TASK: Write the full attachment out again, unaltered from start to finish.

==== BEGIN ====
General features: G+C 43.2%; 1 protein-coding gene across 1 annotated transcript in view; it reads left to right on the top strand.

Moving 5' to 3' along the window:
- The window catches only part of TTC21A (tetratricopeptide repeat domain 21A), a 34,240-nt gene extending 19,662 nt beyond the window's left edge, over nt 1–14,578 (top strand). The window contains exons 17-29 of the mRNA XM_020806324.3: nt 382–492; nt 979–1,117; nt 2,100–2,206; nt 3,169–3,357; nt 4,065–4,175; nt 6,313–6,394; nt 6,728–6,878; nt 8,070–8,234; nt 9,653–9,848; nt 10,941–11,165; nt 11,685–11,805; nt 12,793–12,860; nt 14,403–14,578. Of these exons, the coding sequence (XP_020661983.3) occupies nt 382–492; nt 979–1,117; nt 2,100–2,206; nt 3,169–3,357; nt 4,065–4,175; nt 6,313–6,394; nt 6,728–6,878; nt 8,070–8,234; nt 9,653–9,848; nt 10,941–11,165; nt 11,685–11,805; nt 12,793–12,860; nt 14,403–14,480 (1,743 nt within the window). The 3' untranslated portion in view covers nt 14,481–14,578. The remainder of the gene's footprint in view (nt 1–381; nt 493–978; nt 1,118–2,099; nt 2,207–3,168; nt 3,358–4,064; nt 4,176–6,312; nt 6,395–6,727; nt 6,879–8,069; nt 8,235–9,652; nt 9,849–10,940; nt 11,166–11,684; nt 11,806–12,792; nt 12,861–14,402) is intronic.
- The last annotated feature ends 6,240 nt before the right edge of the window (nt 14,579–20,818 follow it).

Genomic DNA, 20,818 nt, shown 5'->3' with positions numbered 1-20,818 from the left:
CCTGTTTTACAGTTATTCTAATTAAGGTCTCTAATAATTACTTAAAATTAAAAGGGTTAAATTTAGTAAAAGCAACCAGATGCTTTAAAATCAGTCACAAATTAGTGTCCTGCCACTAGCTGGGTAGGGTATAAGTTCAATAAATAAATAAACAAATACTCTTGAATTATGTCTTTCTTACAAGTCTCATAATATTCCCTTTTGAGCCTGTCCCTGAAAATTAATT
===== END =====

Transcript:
General features: G+C 43.2%; 1 protein-coding gene across 1 annotated transcript in view; it reads left to right on the top strand.

Moving 5' to 3' along the window:
- The window catches only part of TTC21A (tetratricopeptide repeat domain 21A), a 34,240-nt gene extending 19,662 nt beyond the window's left edge, over nt 1–14,578 (top strand). The window contains exons 17-29 of the mRNA XM_020806324.3: nt 382–492; nt 979–1,117; nt 2,100–2,206; nt 3,169–3,357; nt 4,065–4,175; nt 6,313–6,394; nt 6,728–6,878; nt 8,070–8,234; nt 9,653–9,848; nt 10,941–11,165; nt 11,685–11,805; nt 12,793–12,860; nt 14,403–14,578. Of these exons, the coding sequence (XP_020661983.3) occupies nt 382–492; nt 979–1,117; nt 2,100–2,206; nt 3,169–3,357; nt 4,065–4,175; nt 6,313–6,394; nt 6,728–6,878; nt 8,070–8,234; nt 9,653–9,848; nt 10,941–11,165; nt 11,685–11,805; nt 12,793–12,860; nt 14,403–14,480 (1,743 nt within the window). The 3' untranslated portion in view covers nt 14,481–14,578. The remainder of the gene's footprint in view (nt 1–381; nt 493–978; nt 1,118–2,099; nt 2,207–3,168; nt 3,358–4,064; nt 4,176–6,312; nt 6,395–6,727; nt 6,879–8,069; nt 8,235–9,652; nt 9,849–10,940; nt 11,166–11,684; nt 11,806–12,792; nt 12,861–14,402) is intronic.
- The last annotated feature ends 6,240 nt before the right edge of the window (nt 14,579–20,818 follow it).

Genomic DNA, 20,818 nt, shown 5'->3' with positions numbered 1-20,818 from the left:
CCTGTTTTACAGTTATTCTAATTAAGGTCTCTAATAATTACTTAAAATTAAAAGGGTTAAATTTAGTAAAAGCAACCAGATGCTTTAAAATCAGTCACAAATTAGTGTCCTGCCACTAGCTGGGTAGGGTATAAGTTCAATAAATAAATAAACAAATACTCTTGAATTATGTCTTTCTTACAAGTCTCATAATATTCCCTTTTGAGCCTGTCCCTGAAAATTAATT